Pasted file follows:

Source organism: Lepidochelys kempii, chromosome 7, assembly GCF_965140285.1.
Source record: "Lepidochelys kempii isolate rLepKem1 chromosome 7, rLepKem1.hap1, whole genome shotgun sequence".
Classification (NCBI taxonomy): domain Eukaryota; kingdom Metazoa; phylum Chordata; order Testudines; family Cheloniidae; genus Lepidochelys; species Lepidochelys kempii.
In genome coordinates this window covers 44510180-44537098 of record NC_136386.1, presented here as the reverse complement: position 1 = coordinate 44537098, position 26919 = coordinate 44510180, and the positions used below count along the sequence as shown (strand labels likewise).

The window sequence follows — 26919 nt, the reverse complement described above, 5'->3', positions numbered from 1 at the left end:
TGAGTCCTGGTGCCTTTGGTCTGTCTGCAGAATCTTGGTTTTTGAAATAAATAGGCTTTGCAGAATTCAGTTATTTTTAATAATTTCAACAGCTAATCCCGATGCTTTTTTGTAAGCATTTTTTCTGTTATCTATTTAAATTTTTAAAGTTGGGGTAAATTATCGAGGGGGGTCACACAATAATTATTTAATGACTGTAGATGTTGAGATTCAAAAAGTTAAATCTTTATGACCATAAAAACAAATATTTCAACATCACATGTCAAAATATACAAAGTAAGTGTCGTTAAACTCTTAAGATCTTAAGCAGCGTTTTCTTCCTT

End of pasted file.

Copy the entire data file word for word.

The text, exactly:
Source organism: Lepidochelys kempii, chromosome 7, assembly GCF_965140285.1.
Source record: "Lepidochelys kempii isolate rLepKem1 chromosome 7, rLepKem1.hap1, whole genome shotgun sequence".
Classification (NCBI taxonomy): domain Eukaryota; kingdom Metazoa; phylum Chordata; order Testudines; family Cheloniidae; genus Lepidochelys; species Lepidochelys kempii.
In genome coordinates this window covers 44510180-44537098 of record NC_136386.1, presented here as the reverse complement: position 1 = coordinate 44537098, position 26919 = coordinate 44510180, and the positions used below count along the sequence as shown (strand labels likewise).

The window sequence follows — 26919 nt, the reverse complement described above, 5'->3', positions numbered from 1 at the left end:
TGAGTCCTGGTGCCTTTGGTCTGTCTGCAGAATCTTGGTTTTTGAAATAAATAGGCTTTGCAGAATTCAGTTATTTTTAATAATTTCAACAGCTAATCCCGATGCTTTTTTGTAAGCATTTTTTCTGTTATCTATTTAAATTTTTAAAGTTGGGGTAAATTATCGAGGGGGGTCACACAATAATTATTTAATGACTGTAGATGTTGAGATTCAAAAAGTTAAATCTTTATGACCATAAAAACAAATATTTCAACATCACATGTCAAAATATACAAAGTAAGTGTCGTTAAACTCTTAAGATCTTAAGCAGCGTTTTCTTCCTT